Gibberellic acid (also known as GA or ‘Gibb’) is a naturally occurring hormone produced in plants. GA is synthesized in germinating grain and stimulates the production of enzymes. It can also be purchased in its pure form and used as a processing aid in malting. GA was most notably discussed in a Journal of the Institute of Brewing article authored by our old friend, Briggs entitled, “Effects of Gibberellic Acid on Barley Germination and its Use in Malting: A Review.”
GA is frequently used in malting to increase the rate of enzyme synthesis in low-vigor barley varieties. This is especially useful with winter barley varieties that exhibit high levels of dormancy. It is important to note that dormancy in barley is not broken by GA during malting. It facilitates the production of desired levels of alpha-amylase without the need to unduly prolong germination. However, this is generally not required when malting North American spring barley varieties with higher vigor.
The response of the grain to GA application is both dose and variety dependent. The ideal method of application is to apply to the germinating grain after casting, in the form of a spray, applied directly to the grain. It is critical that the solution be applied uniformly to all the grain across the breadth and depth of the grain bed, otherwise, there will be vastly different growth rates among kernels and a very heterogenous malt will result. This can best be achieved with spray nozzles mounted on the turning machine. This allows the application to be made at the instant of turning when the bed is most open and the chance of penetration to the lower grain is at an optimum. GA can also be applied during steeping, but this is less efficient due to the large volume of steep water and because the grains are at a less mature stage of germination.
The typical dose for GA application is 0.5 ppm – 1 ppm by weight of barley (or approximately 1g per tonne of grain). A quick dissolving form can be purchased from www.goldbio.com for ~$1.50 per gram. Some experimentation may be necessary to determine dosing for your variety during the current crop year.
There are no legislative restrictions on the use of GA in North America or Europe, although abuse of the product has led to a bad reputation among some brewers. It is important to never use GA as a crutch or as a substitute for purchasing high-quality barley. GA cannot induce proper modification in dead or dormant kernels. Barley must always have >95% germination energy to be successfully malted.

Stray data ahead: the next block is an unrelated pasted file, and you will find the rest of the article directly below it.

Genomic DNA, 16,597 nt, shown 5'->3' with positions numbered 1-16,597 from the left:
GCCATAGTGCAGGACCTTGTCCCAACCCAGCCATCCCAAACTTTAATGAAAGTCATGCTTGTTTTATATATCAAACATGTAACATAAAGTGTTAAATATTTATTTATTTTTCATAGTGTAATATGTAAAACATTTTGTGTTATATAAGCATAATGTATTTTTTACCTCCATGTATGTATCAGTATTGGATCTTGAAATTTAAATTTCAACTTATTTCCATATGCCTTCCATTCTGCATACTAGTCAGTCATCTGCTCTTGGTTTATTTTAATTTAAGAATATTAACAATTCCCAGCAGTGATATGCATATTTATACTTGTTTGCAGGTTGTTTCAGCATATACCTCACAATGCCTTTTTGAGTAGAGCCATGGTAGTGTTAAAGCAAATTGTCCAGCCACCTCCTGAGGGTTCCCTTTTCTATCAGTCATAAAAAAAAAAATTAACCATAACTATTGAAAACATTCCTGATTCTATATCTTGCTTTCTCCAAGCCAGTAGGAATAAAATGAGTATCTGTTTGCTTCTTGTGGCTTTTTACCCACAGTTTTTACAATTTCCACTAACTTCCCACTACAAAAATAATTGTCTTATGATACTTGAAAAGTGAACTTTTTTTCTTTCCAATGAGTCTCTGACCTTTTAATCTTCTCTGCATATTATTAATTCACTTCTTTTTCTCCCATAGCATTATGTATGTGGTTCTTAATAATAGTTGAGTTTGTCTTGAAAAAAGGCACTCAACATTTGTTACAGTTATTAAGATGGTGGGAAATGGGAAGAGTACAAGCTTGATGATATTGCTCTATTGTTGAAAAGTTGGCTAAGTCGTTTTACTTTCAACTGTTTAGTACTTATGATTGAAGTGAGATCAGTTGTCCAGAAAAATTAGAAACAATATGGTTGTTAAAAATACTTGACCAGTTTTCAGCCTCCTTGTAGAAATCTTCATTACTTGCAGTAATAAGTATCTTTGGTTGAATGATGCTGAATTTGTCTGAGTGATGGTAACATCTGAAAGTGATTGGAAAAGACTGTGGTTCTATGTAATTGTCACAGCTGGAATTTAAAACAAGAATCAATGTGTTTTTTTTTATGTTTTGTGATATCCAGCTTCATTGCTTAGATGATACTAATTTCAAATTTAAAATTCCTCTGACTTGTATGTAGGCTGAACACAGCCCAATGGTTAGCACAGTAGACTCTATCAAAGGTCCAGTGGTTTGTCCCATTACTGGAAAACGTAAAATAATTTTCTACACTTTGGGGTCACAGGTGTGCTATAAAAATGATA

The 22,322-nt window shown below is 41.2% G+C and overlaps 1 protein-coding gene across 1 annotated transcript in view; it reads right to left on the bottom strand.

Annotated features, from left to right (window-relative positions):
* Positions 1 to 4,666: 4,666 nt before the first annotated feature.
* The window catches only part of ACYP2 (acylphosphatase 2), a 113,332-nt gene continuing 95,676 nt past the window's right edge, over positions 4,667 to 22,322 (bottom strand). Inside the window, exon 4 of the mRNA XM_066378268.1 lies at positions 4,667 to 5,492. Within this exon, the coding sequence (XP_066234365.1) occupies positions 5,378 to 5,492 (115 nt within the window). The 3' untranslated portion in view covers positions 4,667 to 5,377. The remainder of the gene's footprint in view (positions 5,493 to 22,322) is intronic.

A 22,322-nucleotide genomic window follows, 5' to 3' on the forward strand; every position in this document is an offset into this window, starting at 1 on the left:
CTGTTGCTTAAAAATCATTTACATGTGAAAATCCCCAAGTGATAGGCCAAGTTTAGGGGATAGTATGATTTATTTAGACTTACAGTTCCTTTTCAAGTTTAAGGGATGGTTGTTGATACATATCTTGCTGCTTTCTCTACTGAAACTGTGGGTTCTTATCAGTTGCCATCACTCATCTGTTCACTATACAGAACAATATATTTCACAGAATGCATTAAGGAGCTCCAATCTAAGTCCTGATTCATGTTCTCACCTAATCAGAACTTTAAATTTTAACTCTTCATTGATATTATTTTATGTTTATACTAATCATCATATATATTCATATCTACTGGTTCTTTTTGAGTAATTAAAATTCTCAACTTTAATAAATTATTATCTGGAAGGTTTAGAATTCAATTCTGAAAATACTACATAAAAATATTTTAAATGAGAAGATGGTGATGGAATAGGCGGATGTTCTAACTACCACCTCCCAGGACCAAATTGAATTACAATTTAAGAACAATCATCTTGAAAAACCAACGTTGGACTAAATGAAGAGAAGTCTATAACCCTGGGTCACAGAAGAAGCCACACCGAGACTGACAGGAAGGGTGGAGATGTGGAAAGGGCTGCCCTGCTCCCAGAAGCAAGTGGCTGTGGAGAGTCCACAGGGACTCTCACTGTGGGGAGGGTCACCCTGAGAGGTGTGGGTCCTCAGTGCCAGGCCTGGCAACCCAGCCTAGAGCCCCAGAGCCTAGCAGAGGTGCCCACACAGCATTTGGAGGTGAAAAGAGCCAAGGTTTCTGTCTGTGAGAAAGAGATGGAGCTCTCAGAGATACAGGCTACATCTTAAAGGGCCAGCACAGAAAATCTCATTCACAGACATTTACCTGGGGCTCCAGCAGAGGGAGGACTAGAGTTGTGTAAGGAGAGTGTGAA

Some noteworthy side effects of GA use include increased heat output of the grain during germination, potential increases in acrospire and rootlet growth/malting losses, and increases in S/T (soluble/total protein) and color. Use of GA must be compensated by reducing green malt moisture and germination time, which can be detrimental to overall endosperm modification.
Always remember that there is no shortcut to achieving a high-quality malt. There are no tools or techniques for making a good malt out of poor-quality barley. Barley must be alive and sound from the start in order to yield acceptable quality in the malthouse. It must also meet strict quality criteria set forth by organizations such as the American Malting Barley Association or Brewing and Malting Barley Research Institute. As we are faced with more climate and supply chain challenges, we must take the achievement of quality very seriously, weighing every consideration about our barley before we make decisions. GA is another tool that you may choose to use wisely – and remember – there are resources (the Craft Maltsters Guild, Hartwick CCFB, the Montana State University Barley, Malt & Brewing Quality Lab, and other maltsters) to guide you through your trials and decision-making when it comes to both Decoding Malting Barley Quality and using GA.